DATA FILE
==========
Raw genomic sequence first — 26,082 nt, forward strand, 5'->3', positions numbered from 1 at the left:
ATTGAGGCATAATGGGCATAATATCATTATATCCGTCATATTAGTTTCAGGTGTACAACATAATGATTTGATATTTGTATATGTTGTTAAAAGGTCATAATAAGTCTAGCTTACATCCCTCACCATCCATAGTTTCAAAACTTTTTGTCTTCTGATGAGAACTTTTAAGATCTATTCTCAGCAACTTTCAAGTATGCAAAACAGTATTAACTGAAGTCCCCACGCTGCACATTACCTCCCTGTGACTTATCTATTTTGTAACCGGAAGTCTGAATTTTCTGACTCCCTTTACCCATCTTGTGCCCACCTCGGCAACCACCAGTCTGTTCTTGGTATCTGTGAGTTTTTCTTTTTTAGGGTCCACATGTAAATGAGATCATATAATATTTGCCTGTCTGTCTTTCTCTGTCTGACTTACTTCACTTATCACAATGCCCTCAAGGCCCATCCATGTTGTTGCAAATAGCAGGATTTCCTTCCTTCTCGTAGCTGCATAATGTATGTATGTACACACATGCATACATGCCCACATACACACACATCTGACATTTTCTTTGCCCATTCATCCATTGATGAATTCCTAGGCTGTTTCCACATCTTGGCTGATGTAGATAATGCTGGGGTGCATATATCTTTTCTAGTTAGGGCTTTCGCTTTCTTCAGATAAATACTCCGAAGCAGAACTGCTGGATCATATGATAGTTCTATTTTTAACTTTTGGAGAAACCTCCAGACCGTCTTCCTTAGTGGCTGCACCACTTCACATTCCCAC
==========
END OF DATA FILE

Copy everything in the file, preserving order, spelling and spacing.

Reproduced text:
Raw genomic sequence first — 26,082 nt, forward strand, 5'->3', positions numbered from 1 at the left:
ATTGAGGCATAATGGGCATAATATCATTATATCCGTCATATTAGTTTCAGGTGTACAACATAATGATTTGATATTTGTATATGTTGTTAAAAGGTCATAATAAGTCTAGCTTACATCCCTCACCATCCATAGTTTCAAAACTTTTTGTCTTCTGATGAGAACTTTTAAGATCTATTCTCAGCAACTTTCAAGTATGCAAAACAGTATTAACTGAAGTCCCCACGCTGCACATTACCTCCCTGTGACTTATCTATTTTGTAACCGGAAGTCTGAATTTTCTGACTCCCTTTACCCATCTTGTGCCCACCTCGGCAACCACCAGTCTGTTCTTGGTATCTGTGAGTTTTTCTTTTTTAGGGTCCACATGTAAATGAGATCATATAATATTTGCCTGTCTGTCTTTCTCTGTCTGACTTACTTCACTTATCACAATGCCCTCAAGGCCCATCCATGTTGTTGCAAATAGCAGGATTTCCTTCCTTCTCGTAGCTGCATAATGTATGTATGTACACACATGCATACATGCCCACATACACACACATCTGACATTTTCTTTGCCCATTCATCCATTGATGAATTCCTAGGCTGTTTCCACATCTTGGCTGATGTAGATAATGCTGGGGTGCATATATCTTTTCTAGTTAGGGCTTTCGCTTTCTTCAGATAAATACTCCGAAGCAGAACTGCTGGATCATATGATAGTTCTATTTTTAACTTTTGGAGAAACCTCCAGACCGTCTTCCTTAGTGGCTGCACCACTTCACATTCCCAC